D. Bora Harris joined Susan G. Komen’s African-American data collection team because she felt a personal calling.
Harris, an African-American who works as a diversity consultant in the Portland area, is a member of a three-person team that includes Angela Owusu-Ansah, professor of doctoral studies at Concordia University in Portland, and Kelvin Hall, doctoral candidate and community advocate at Concordia. The team is working toward collecting data that will help a five-year initiative aimed at reducing the effects of breast cancer on black women nationwide. They are the team representing the Portland area.
Right now, African-American women die from breast cancer nearly 40 percent more often than white women. Patients are often diagnosed with more aggressive forms of breast cancer at a younger age than white women.
“Being a part of the community, having seen and heard a lot of comments and concerns that people within my faith, and workplace and the community have shared, it just really alarmed me,” Harris said of the rates. “I feel that someone needs to be, not necessarily an advocate, but needs to be on this project who is not only just focusing on the project but also has a real concern for the people that it’s affecting.”
The team began its work with anonymous surveys this summer collecting qualitative and quantitative data centered on demographics, breast cancer screening habits and barriers to breast cancer screenings and treatment. They held a presentation at the Vancouver Housing Authority earlier this year.
Each year, more than 200,000 women in the U.S. are diagnosed with breast cancer, including thousands of women in Washington. In honor of their fight — and as part of National Breast Cancer Awareness Month — The Columbian published this collection of stories about the women who have received breast cancer diagnoses, the science and technological advances for treating them and the community that supports them.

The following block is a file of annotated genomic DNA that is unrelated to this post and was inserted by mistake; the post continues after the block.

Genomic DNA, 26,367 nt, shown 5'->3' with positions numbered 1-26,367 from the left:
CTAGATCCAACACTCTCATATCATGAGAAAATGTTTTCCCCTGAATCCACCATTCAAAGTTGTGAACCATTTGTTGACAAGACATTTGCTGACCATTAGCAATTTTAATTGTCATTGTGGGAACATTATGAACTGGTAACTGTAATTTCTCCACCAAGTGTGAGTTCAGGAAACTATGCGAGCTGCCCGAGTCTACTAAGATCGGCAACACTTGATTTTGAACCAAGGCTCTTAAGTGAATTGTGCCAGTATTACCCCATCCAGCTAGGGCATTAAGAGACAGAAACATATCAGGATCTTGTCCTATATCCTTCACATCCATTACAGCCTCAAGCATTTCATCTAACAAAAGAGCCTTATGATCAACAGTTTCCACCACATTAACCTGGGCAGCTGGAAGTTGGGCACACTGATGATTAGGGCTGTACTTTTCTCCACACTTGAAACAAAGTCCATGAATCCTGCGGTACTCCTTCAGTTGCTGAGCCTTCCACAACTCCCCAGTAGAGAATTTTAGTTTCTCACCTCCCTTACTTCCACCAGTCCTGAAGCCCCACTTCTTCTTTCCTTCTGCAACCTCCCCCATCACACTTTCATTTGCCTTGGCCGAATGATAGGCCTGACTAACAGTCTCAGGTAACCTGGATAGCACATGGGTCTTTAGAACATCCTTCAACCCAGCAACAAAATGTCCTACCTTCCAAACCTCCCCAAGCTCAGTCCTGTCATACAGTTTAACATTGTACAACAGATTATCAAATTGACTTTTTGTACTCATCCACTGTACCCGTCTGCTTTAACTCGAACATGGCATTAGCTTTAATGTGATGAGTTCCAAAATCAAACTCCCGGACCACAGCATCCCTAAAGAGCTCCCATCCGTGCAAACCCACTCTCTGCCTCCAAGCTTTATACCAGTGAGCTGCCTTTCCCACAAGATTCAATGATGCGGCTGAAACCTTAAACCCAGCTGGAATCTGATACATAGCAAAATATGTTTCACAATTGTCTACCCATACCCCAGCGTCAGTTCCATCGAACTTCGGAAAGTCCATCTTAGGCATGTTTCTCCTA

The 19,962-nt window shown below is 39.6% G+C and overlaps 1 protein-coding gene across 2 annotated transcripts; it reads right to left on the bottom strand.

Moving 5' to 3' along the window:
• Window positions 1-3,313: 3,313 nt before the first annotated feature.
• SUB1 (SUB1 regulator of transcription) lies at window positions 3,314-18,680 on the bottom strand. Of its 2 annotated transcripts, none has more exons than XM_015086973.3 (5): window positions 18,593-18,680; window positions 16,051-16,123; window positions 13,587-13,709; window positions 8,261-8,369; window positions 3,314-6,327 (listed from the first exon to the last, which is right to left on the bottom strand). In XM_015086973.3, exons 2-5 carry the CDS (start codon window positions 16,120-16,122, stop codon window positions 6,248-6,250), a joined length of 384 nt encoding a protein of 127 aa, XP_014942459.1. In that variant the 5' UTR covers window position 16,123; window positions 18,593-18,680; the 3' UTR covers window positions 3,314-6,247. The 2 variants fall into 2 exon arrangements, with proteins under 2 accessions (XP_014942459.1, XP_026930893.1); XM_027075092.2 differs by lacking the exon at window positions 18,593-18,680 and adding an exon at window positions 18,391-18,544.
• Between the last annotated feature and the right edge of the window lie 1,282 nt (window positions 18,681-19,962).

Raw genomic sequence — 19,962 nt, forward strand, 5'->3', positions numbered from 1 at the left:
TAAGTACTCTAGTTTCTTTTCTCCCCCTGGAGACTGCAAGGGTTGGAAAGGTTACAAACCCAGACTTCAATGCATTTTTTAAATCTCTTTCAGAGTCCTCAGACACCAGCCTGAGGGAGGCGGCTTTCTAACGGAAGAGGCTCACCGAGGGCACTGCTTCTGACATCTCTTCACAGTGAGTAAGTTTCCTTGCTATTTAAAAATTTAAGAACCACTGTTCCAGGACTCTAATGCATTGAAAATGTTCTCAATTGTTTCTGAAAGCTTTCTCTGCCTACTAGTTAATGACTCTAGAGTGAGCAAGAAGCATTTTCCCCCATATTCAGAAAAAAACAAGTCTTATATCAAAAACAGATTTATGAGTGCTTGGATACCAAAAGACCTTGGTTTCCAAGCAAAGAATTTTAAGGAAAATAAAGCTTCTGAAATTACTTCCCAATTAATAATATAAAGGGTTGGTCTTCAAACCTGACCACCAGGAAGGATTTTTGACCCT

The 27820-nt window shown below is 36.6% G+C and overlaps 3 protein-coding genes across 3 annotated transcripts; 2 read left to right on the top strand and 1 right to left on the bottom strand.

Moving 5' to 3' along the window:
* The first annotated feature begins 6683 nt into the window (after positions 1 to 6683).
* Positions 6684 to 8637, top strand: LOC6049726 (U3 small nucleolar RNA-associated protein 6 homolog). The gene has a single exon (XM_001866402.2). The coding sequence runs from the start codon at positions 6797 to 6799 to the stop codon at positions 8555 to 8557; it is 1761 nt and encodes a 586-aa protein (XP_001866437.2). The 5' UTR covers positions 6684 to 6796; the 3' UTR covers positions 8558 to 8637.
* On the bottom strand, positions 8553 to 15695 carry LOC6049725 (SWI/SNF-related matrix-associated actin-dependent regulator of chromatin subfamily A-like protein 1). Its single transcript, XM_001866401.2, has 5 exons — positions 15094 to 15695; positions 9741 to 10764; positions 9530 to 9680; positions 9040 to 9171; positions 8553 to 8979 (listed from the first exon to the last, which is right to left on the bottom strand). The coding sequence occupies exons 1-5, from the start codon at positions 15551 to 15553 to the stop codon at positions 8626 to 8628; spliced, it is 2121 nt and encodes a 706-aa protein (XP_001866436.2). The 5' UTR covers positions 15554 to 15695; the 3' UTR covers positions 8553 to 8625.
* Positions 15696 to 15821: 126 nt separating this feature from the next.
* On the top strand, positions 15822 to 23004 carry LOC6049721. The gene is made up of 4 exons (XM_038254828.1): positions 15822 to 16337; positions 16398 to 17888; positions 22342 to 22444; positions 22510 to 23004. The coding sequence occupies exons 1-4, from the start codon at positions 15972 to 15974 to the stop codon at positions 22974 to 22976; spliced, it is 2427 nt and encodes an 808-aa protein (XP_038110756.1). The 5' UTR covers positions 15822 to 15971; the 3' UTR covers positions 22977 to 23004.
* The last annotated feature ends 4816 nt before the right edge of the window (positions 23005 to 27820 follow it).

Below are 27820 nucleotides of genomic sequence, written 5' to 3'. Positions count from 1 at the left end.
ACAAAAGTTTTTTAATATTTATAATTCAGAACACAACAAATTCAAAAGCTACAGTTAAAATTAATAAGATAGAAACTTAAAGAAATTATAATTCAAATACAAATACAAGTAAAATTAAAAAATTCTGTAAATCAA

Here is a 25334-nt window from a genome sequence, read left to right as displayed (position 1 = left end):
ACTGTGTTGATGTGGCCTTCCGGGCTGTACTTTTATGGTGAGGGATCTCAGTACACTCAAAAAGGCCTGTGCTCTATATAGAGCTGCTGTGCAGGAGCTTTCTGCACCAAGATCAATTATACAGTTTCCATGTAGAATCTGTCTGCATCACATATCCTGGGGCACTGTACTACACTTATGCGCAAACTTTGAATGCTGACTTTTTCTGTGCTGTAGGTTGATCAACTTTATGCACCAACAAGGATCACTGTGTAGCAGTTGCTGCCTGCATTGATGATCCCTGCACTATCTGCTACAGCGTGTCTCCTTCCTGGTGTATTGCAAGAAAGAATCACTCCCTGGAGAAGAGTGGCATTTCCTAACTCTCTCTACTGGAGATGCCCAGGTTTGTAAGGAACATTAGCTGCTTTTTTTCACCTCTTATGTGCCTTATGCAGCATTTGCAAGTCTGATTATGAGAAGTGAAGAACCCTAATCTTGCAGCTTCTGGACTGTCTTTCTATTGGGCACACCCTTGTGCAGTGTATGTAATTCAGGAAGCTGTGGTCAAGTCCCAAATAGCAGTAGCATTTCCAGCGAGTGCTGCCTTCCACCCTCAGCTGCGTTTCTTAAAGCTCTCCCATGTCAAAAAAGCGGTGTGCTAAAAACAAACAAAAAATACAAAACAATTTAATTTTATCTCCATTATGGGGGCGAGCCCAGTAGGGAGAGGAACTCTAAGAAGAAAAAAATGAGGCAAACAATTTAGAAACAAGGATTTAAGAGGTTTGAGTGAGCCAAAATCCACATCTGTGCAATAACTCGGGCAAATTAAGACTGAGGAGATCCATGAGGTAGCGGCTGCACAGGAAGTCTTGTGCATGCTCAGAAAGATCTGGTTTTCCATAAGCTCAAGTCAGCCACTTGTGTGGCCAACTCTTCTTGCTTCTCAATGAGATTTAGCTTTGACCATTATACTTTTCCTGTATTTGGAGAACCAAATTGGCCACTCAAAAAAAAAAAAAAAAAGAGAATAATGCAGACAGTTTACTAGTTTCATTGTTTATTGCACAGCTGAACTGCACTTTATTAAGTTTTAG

Harris said there are a multitude of reasons that African-American women are dying at higher rates from breast cancer.
“It’s because of a lack of education, a lack of funds,” Harris said, “and then African-American women have historically been told to ‘hush.’ ‘I don’t want to upset my family members. I don’t want to talk about it.’ We are encouraging them to have conversations.”
In some cities, the rate of mortality is 74 percent greater for African-American women with breast cancer, Harris said. She explained that stress levels contribute to the problem. African-American women face societal and systemic racism that is amplified for them due to their race and gender.
“A lot also goes with the stress of life,” Harris explained. “A lot of African-American women are concerned with health issues, concerned with how they’re treated. There’s so many other things that increase that stress.”
Another factor that African-American women face, which is entwined with racial discrimination, is that their pain is not always taken as seriously in health care, and that important concerns and symptoms are dismissed by providers — African-American women also face much high maternal mortality and infant mortality rates.
“They don’t always feel that the white doctors are giving them the attention they need,” Harris said.
The data collection process lasts six months, and will wrap up at the end of the year, when the team will turn the data into Komen.
The data will then be used to help structure Komen’s five-year initiative. Harris said she’s happy to participate in a project where the data is collected from people actually living the experience.
“A lot of African-Americans, especially when they have a lot of issues of life and concerns and are limited, they don’t have time to do surveys, so their opinions get left out,” Harris said. “This is why my team said, ‘We’re not going to send anything out. We’re going to go where the community is.'”